We usually get power cuts only if the mainland does; we were off only 2 hours in Ali, ESB engineers are awesome, amazing. Heroes..

I could not afford to cook electric... was once in an all-electric house and never again. since then always at least a gas hob. My preference. More flexible too. Very much cheaper; an E30 bottle lasts around 4 months. Never an issue with a leak etc.

Yes I remember your roof going. Hoping it stays put this time..

The noise in this dwelling is loud. It is a demountable dwelling, a sealed aluminium unit. Rain hammers .. well concreted into the ground and they raised the ground so it cannot flood. Issues with sideways deluges creeping under the door this week...

Apart from letting cats and dog out, staying firmly put today.


I understand you, stay safe, clock is falling here at the moment

jspuds Registered User
#84

EdgeCase said:
I must buy a camping gaz stove and get the chimneys cleaned. It’s probably 15 years since I’ve lit a fire.

I was thinking one of the simplest things would be to wire the power supply to the central heating system so that it can be easily connected to small generator.

The boiler, pumps and control system are all connected to a 3amp switched spur. It would be very easy to just add an EN 60309 wall inlet socket on feeding the heating system and a EN 60309 outlet socket after the switched spur.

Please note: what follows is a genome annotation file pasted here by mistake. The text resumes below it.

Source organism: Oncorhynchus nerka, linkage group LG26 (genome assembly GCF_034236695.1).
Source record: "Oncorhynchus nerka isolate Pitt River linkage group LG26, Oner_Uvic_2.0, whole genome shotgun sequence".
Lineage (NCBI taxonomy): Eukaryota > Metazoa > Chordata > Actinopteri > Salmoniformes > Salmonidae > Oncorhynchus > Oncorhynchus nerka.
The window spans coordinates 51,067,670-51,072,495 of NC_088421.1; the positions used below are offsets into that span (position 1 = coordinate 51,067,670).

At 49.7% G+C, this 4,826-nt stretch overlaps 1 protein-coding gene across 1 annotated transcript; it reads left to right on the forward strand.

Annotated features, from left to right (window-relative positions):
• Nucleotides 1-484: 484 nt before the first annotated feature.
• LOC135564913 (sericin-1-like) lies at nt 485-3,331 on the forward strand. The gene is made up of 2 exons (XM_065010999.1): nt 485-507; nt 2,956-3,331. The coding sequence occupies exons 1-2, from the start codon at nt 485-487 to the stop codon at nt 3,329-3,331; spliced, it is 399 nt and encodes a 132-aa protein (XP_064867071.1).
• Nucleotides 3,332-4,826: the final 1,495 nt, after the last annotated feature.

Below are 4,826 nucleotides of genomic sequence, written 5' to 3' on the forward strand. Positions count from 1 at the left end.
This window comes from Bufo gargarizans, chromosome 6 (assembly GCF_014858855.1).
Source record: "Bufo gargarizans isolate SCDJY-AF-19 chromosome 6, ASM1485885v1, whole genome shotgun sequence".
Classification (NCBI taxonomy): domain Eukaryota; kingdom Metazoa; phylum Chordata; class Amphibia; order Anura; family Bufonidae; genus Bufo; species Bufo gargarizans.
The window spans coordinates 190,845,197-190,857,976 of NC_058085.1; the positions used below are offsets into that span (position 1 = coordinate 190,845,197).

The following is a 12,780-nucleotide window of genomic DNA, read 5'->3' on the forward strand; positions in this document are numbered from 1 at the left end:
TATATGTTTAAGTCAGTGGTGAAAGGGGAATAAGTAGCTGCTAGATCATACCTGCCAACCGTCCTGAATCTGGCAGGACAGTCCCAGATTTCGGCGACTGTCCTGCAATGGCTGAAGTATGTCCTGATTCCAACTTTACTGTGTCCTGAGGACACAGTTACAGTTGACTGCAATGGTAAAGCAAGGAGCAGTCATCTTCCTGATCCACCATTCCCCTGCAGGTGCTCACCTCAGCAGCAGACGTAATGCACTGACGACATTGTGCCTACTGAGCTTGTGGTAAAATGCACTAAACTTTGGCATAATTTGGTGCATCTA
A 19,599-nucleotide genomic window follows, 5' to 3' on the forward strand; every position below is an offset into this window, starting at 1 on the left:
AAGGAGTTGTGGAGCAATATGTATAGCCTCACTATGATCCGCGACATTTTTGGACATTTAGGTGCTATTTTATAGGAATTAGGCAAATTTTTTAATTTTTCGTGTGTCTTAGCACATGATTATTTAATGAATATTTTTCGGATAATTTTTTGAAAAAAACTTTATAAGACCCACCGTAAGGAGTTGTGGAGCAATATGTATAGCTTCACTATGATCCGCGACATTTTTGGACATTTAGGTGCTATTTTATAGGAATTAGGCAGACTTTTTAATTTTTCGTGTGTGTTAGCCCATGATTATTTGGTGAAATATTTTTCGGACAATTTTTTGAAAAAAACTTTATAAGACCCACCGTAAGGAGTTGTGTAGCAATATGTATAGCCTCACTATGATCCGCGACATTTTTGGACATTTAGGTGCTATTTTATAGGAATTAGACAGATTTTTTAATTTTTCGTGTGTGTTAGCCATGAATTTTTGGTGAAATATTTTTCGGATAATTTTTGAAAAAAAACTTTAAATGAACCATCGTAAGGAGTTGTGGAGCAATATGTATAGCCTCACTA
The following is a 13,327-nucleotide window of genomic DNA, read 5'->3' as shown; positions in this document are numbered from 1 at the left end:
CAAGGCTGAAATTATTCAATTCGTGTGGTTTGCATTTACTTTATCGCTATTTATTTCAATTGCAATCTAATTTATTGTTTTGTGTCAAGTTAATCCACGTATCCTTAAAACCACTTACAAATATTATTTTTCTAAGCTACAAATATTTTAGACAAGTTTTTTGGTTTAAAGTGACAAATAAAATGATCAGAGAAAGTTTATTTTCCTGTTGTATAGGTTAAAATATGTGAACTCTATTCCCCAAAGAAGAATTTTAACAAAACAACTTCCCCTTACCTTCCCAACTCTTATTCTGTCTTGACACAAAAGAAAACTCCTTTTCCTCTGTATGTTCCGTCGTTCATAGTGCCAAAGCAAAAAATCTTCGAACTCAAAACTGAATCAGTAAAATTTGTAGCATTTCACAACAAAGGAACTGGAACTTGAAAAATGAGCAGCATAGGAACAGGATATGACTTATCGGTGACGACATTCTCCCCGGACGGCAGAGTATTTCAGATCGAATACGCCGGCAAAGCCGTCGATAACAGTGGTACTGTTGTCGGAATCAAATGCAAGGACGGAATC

In normal use you’d just leave a short cable with plug on one end and socket on the other connected between them as a patch cord.

If the power failed, you could very safely unplug the mains and connect a small generator.

That way you’d have central heating during any power cut with just minor intervention.
The boiler, pumps and controls only use maybe 150-200 watts or so.


Thanks, you put an idea in my head to connect up the stove pump to a UPS so in the event of a power loss can still heat the house.
I'm currently looking into the costs to install and run

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starlit Registered User
#85

Having enough warm clothes to get me through a harsh winter! Can see another beast from the east again before year is out or early next year if we continue to get storms. Yet was said after 7 years that jet stream change direction to have milder winters and warmer summers as our summers haven't been great up till this years heatwave.